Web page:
The headliners of the conference are the plenary speakers. We are proud to announce Nobel Laureate Ben Feringa, University of Groningen, The Netherlands, Sir Martyn Poliakoff, University of Nottingham, UK, and Nobel Laureate Ada Yonath, Weizmann Institute of Science, Israel, as plenary speakers at ChemCYS 2018. Along with presentations and poster sessions by our attendees, we organize KaféCV, a platform where attendees can interact with professionals from all major and minor chemical companies in and around Belgium. Furthermore, workshops, such as a CV clinic, leadership, reviewing skills, and more, are organized. ChemCYS couldn’t be organized without the financial support from the Belgian chemical industry and the Flemish universities. The most challenging part about ChemCYS is supervising and keeping in touch with as many supporters as possible.

Christophe: The target audience is young researchers who would like to present their work as a poster or lecture. Organizing a conference like this means looking for a suitable location, date, keynote speakers, and workshops, and also looking for sponsors, dealing with all the registrations, composing a jury for the different sessions, checking up on payments, and so forth. Besides that, a lot of writing, designing, and reviewing work comes up: the website, mailings, flyers, posters, banners, presentations, book of abstracts, etc. An event like ChemCYS consists of a lot of smaller tasks that all have to be realized within their specific timeframe, ranging from two years in advance up to months after the closure of the event. Realizing these things on time with a small team of volunteers is a big challenge. Nevertheless, the feeling at the end of the last day of the event is very rewarding, looking back at its success.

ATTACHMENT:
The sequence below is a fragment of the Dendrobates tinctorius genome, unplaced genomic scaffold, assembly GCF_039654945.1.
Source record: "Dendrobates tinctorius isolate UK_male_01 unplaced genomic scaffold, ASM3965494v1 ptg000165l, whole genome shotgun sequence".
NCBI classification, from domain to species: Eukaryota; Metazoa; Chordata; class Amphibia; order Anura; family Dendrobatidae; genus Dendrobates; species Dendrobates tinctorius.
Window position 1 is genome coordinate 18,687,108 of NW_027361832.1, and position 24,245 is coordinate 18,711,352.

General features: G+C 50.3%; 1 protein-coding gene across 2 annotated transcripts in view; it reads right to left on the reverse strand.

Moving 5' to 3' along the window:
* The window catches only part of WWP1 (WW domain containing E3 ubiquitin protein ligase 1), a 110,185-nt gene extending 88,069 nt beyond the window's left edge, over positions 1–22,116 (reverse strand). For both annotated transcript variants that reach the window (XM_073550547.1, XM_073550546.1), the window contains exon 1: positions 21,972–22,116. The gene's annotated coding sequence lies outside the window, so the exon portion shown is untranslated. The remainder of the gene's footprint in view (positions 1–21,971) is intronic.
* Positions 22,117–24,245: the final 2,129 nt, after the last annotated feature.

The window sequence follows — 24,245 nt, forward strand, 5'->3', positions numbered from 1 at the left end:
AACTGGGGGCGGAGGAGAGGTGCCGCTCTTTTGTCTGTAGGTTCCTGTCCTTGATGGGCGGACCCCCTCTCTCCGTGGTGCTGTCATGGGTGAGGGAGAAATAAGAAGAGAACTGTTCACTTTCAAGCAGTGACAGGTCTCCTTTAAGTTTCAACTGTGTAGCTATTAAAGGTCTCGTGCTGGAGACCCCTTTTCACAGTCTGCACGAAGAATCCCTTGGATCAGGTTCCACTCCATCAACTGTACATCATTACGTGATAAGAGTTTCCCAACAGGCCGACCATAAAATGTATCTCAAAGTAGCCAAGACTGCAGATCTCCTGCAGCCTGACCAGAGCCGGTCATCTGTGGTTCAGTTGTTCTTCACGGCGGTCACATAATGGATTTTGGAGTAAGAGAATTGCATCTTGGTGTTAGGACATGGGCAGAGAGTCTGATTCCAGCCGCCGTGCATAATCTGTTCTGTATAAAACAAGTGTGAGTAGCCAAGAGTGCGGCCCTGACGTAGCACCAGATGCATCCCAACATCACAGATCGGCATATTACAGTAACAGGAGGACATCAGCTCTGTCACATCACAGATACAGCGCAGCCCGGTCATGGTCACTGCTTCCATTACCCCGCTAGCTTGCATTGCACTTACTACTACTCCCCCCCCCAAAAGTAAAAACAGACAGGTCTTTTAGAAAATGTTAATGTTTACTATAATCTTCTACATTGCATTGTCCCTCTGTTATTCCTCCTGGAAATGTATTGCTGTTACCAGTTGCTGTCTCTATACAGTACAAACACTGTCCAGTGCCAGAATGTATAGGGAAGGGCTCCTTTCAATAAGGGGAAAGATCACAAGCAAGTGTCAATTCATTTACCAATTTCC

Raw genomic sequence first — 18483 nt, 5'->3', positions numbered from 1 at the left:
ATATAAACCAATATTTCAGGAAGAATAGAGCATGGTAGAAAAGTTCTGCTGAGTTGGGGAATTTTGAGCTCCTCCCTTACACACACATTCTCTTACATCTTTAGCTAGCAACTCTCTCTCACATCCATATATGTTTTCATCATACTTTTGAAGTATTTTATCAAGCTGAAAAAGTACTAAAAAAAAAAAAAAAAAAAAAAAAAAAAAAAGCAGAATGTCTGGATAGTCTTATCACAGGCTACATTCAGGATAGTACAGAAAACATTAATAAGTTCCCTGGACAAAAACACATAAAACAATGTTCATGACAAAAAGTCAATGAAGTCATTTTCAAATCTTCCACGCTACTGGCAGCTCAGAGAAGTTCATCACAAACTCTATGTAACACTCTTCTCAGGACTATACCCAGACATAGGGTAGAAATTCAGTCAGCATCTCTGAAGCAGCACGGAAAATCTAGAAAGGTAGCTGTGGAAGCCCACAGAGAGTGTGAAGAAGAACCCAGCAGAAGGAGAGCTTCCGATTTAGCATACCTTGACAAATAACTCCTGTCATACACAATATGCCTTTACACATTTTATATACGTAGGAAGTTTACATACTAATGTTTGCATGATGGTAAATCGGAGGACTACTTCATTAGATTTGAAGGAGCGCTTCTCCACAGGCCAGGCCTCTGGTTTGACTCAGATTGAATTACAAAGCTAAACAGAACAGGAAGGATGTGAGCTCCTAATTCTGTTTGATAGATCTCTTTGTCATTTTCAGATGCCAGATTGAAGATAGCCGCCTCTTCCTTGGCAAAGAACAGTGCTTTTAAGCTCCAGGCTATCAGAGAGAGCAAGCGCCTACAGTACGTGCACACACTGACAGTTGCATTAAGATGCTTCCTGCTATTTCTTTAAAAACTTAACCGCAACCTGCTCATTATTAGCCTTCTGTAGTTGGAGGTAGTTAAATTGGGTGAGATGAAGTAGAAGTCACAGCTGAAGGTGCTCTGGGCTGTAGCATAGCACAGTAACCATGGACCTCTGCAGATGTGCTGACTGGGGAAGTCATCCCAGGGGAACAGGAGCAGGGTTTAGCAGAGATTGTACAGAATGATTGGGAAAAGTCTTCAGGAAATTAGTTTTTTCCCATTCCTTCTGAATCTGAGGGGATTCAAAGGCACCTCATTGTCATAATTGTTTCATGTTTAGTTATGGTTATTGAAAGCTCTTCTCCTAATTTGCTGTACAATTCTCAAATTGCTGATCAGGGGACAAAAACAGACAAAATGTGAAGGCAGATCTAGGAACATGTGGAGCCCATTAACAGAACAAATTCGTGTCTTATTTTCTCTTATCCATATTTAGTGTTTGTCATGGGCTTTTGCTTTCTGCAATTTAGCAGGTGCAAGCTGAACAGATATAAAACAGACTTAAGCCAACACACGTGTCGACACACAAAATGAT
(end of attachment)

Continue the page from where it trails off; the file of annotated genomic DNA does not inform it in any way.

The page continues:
Niels: ChemCYS is for young scientists, organized by young scientists. All the flaws or frustrations that we experience at other conferences are filtered out. Therefore, this conference is the best of its kind!

 

 

Is the work of a society such as the KVCV still of importance today?

Christophe: Of course! It is very important to inform and excite society about chemistry and the life sciences.

Karel: Yes! Chemistry is often conceived as being a negative influence on the world by the general public. We’re viewed as polluters while the majority of the chemical community focuses on solving the world's pollution/environmental issues. We make change happen and the public should know this. Also, the world is in need of more scientists to make further technological developments possible. Therefore, we should keep young and future scientists interested in and excited about the possibilities of science.

Kersten: Very much so. Even though technology and information technology are proceeding at a rapid pace, it’s also making it more and more difficult for the individual to find their place both in the virtual and real world. KVCV offers a platform for members to find the information they need and bring together people who would otherwise never meet one another. By bringing together academia, industry, and the individual, important synergies are created.

Lucia: Definitely! What struck me during the short period of time I've been active at the KVCV is that non-chemists have little knowledge of what is happening in chemistry. Chemistry is hidden everywhere. Without chemistry, we could not make many products and could not even prepare a lot of food. And that makes our work so important. We as the KVCV and mainly the younth division should promote chemistry well. Especially to young people, even to children. So they also realize that chemistry is more than tests in a lab.